It’s a scenario that no one wants to imagine: an active shooter in a school. But leaders in McAllen ISD are examining district safety and security policies to better prepare in case of emergencies.
On Feb. 20, McAllen ISD Superintendent Jose A. Gonzalez hosted a town hall meeting for parents, teachers, students, and community members in the wake of the Parkland, Florida, school shooting. The turnout for the meeting spoke volumes.
“We had over 200 people present at the town hall meeting and we had another 8,000 that viewed it online,” Gonzalez said. “It provided us with some very important direction that we needed in gathering information from our community. Because of that, we’ve been able to improve our safety and security plan.”
Some improvements include standardizing emergency responses among the district’s 33 campuses, as well as increasing the frequency of lockdown, lockout, reverse evacuation, and medical emergency drills. Now, emergency drills will be paired with schools’ monthly fire drills.
“I was totally, totally impressed with our community, how everyone came together to share ideas,” school board trustee Marco Suarez said on the town hall meeting. “Our objective was for the community to know that we have procedures in place, but it doesn’t always mean that those procedures cannot be fine-tuned. With the response that we got from students, from community members, to even educators that were there, it really allowed us to look at what we had in place and make some adjustments.”
One such adjustment is adding more security lobbies to campuses. Though all of the elementary schools in McAllen ISD have the feature — which requires visitors to the schools to check in prior to gaining access to the rest of the campus — secondary schools are adding them. Schools without security lobbies have a police presence — one per middle school and four per high school — with refurbished security huts to control traffic in and out of campus.
“We’re also doing a better job of controlling entry points on our campuses,” Gonzalez said. “We’re not anywhere where we need to be with regard to being 100 percent one entry point at our secondary schools, but we’ve gotten much better.” McAllen ISD also utilizes RapidIdentity, which scans visitors’ licenses to check for problematic prior convictions.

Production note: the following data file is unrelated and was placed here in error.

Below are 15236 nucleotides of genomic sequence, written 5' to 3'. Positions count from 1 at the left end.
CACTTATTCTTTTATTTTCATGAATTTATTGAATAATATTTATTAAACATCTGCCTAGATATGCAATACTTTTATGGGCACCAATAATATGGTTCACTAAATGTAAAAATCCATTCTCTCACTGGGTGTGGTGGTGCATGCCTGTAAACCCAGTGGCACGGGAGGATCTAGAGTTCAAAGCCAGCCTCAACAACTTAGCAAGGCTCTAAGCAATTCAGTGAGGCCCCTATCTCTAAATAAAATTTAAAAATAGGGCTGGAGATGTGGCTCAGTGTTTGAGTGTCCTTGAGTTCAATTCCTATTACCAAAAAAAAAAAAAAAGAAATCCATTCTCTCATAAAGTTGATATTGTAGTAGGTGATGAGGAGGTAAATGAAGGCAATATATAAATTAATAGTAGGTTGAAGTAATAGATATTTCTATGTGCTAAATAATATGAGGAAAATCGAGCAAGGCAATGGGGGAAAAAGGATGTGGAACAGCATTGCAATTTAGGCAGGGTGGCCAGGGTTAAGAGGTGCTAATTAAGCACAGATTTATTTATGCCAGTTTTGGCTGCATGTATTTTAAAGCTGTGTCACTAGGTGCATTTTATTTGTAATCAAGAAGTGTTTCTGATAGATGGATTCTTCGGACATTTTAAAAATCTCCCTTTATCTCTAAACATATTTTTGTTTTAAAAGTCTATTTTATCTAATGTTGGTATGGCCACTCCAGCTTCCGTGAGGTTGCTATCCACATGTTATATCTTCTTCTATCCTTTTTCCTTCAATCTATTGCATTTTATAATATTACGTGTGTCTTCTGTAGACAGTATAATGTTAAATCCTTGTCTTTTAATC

School personnel are engaging in more scenario-based training, Gonzalez added. That means performing CPR on a mannequin meant to be a student who isn’t breathing, or using practice devices to become more familiar with the defibrillation machines kept in schools.
The district also employs the latest technology to respond to and monitor activity on its campuses.
“We have a drone that our officers can deploy in the event of an emergency and we also use our drones for prevention, too,” Gonzalez said. “We can deploy it at functions, we can deploy it during lunchtime, we can deploy it before and after school, so we’re able to have an eye in the sky, see where traffic is flowing, see where there are any hotspots, where kids are gathering where they shouldn’t and be able to address those things.”
Another bonus that stemmed directly from the town hall meeting was a local surgeon stepping up to offer training for district staff members.
“We were blessed to have the opportunity to have Dr. Luis Reyes,” Gonzalez said. “He came to the town hall meeting and offered his services to us. He leads a program called Stop the Bleed. It revolves around first aid, specifically — injuries where there’s bleeding involved.” These skills will apply to more than just active shooter situations — personnel can respond to anything from sports injuries to shop class accidents.
Future security plans aim at prevention, Gonzalez said. A new districtwide campaign encourages students and parents to speak up when they notice something wrong, whether it’s on campus or on social media. An upcoming community engagement opportunity will address mental health and offer resources on the help available.
“This is an issue that’s not going to take the board of trustees or the superintendent,” Suarez said. “This is a community effort, and I think that McAllen really set the precedent to other communities of how we use town hall meetings. Having these discussions, we can’t be scared to ask the important questions.”
For Suarez, ensuring school safety at McAllen ISD is more than just his job — it’s personal.
“I have two kids in the district, and I drop them off every morning knowing that I am confident that our administration is going to take care of my kids,” Suarez said. “Get involved. Know your school. Know your campuses.”